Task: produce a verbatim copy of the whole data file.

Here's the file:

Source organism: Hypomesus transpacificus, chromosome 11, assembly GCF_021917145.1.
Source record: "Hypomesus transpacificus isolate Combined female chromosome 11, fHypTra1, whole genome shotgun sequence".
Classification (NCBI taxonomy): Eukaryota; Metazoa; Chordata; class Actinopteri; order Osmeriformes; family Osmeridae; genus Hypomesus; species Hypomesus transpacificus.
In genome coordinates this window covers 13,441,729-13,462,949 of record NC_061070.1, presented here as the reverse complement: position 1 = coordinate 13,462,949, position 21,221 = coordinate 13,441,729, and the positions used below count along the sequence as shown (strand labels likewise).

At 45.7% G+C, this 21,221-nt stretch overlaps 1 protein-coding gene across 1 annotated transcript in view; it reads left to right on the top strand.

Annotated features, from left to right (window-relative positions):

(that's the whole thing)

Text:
Source organism: Hypomesus transpacificus, chromosome 11, assembly GCF_021917145.1.
Source record: "Hypomesus transpacificus isolate Combined female chromosome 11, fHypTra1, whole genome shotgun sequence".
Classification (NCBI taxonomy): Eukaryota; Metazoa; Chordata; class Actinopteri; order Osmeriformes; family Osmeridae; genus Hypomesus; species Hypomesus transpacificus.
In genome coordinates this window covers 13,441,729-13,462,949 of record NC_061070.1, presented here as the reverse complement: position 1 = coordinate 13,462,949, position 21,221 = coordinate 13,441,729, and the positions used below count along the sequence as shown (strand labels likewise).

At 45.7% G+C, this 21,221-nt stretch overlaps 1 protein-coding gene across 1 annotated transcript in view; it reads left to right on the top strand.

Annotated features, from left to right (window-relative positions):